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Hoffmann, R. A wiki for the life sciences where authorship matters. Nature Genetics (2008)
 
 
 
 
 

Role of polyadenylation in nucleocytoplasmic transport of mRNA.

To examine the role of polyadenylation in the nuclear export of mRNA, we have replaced the poly(A) signal in a Rev-responsive human immunodeficiency virus type 1-based reporter gene with a cis-acting hammerhead ribozyme. Transcripts from this gene thus acquire a 3' terminus by cis-ribozyme cleavage rather than by polyadenylation. The nuclear and cytoplasmic distribution of transcripts was investigated using transient gene expression and quantitative RNase protection assays. In the absence of Rev, a basal level of polyadenylated unspliced mRNA transcribed from a poly(A) signal-containing control reporter gene was detected in the cytoplasm of transfected COS7 cells. However, cytoplasmic ribozyme-cleaved unspliced RNA was only barely detectable. The nuclear/cytoplasmic (n/c) ratio of polyadenylated RNAs was 3.8, while the n/c ratio for ribozyme cis-cleaved RNAs was 33. The cytoplasmic localization of the polyadenylated unspliced mRNA was enhanced about 10-fold in the presence of Rev and the Rev-responsive element. In marked contrast to this, ribozyme cleaved RNA accumulated almost exclusively (n/c ratio of 28) in the nucleus in the presence of Rev. Actinomycin D time course analysis suggested that the low levels of the cytoplasmic ribozyme-cleaved RNAs in both the presence and absence of Rev were due to serve export deficiency of ribozyme-cleaved RNA. Finally, by inserting a 90-nucleotide poly(A) stretch directly upstream of the ribozyme cassette, we have demonstrated that a long stretch of poly(A) near the 3' end of a ribozyme-cleaved transcript is not sufficient for directing mRNA export. Taken together, these results suggest that polyadenylation is required for the nucleocytoplasmic transport of mRNA and that Rev interaction with the Rev-responsive element cannot bypass this requirement.[1]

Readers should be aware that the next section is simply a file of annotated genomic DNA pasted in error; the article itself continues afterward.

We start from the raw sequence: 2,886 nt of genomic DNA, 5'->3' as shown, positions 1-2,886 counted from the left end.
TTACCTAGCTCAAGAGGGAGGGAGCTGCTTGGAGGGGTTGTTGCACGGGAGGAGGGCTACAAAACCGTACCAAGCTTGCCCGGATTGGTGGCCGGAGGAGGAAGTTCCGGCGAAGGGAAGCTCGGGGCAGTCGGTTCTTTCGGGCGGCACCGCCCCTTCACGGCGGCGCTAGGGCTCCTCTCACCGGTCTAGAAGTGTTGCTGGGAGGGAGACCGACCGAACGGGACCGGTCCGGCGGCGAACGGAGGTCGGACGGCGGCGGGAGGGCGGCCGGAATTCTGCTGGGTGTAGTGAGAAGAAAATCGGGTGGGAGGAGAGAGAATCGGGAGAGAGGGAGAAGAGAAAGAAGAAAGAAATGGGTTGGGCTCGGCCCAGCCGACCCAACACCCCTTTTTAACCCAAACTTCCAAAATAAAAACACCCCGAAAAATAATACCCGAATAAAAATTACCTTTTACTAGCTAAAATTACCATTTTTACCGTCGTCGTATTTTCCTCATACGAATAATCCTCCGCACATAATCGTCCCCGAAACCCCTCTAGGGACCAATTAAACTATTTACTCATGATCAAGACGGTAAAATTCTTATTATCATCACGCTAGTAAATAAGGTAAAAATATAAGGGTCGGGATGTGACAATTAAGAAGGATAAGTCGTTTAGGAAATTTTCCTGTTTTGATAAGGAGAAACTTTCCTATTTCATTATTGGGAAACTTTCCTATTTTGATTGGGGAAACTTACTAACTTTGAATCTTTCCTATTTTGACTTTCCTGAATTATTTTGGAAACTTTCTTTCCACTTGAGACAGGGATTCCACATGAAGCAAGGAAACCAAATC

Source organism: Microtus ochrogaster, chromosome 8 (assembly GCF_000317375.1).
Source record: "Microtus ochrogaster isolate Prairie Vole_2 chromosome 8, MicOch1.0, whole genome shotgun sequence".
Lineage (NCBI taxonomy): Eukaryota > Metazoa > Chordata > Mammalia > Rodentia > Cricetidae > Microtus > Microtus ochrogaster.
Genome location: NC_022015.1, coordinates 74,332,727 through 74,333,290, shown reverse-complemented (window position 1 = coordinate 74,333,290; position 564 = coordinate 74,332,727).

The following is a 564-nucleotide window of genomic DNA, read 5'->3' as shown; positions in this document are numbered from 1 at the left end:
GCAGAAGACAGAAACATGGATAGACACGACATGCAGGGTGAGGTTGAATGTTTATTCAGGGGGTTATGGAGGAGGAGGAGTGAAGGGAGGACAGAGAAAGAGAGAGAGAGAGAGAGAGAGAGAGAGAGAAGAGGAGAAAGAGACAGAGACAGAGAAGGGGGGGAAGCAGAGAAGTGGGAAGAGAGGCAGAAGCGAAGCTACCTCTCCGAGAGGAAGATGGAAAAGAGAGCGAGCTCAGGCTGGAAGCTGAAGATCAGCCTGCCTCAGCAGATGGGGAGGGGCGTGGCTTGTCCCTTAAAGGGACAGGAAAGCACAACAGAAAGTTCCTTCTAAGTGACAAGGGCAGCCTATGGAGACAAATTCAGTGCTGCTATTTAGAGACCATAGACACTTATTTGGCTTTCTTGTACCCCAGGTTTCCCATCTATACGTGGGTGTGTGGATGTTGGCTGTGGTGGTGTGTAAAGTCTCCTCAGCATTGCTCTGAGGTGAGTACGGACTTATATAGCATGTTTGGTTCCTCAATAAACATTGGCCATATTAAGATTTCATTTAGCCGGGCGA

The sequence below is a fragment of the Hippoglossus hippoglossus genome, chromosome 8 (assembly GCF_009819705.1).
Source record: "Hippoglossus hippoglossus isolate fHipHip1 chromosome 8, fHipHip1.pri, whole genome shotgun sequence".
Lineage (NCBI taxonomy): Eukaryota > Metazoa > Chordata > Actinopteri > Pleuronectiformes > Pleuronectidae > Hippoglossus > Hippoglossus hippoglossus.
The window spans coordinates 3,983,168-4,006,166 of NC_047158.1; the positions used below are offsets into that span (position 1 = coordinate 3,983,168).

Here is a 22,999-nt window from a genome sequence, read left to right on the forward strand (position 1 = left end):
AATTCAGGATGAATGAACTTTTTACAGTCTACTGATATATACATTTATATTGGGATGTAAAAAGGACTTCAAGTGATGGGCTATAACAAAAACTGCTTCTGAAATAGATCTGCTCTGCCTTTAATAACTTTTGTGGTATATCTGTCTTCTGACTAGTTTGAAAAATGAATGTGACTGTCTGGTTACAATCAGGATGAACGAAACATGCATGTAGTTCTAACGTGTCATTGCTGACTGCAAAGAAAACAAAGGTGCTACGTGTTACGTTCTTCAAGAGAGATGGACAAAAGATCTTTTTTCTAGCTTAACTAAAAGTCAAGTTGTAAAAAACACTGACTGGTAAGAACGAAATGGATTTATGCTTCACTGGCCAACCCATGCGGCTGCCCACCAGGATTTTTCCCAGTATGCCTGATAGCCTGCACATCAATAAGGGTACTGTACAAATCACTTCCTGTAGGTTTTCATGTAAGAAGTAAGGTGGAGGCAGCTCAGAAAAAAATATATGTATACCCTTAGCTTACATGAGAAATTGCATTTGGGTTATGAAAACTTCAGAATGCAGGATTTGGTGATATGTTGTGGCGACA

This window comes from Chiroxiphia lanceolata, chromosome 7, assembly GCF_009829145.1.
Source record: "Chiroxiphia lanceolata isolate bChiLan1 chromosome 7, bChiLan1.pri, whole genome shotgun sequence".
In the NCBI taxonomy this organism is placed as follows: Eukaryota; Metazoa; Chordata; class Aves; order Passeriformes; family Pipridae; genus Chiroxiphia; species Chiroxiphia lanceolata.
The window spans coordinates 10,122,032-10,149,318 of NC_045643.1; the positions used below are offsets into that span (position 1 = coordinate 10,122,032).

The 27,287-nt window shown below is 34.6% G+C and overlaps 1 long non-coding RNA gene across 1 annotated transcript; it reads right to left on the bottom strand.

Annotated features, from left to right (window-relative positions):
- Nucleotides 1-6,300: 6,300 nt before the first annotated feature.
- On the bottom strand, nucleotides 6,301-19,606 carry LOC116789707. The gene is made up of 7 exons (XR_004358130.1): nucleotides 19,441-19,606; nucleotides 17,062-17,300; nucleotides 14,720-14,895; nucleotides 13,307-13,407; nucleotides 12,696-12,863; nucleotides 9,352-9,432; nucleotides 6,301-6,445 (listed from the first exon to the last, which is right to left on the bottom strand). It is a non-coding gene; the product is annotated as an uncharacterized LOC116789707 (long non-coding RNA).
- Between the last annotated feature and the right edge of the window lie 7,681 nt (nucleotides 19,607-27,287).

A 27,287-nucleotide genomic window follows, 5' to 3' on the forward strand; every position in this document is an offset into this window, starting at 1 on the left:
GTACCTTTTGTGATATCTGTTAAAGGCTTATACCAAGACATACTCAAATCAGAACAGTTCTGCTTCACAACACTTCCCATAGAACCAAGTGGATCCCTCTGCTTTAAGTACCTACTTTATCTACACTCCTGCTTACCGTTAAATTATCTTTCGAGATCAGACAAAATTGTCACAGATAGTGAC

References

  1. Role of polyadenylation in nucleocytoplasmic transport of mRNA. Huang, Y., Carmichael, G.C. Mol. Cell. Biol. (1996) [Pubmed]
 
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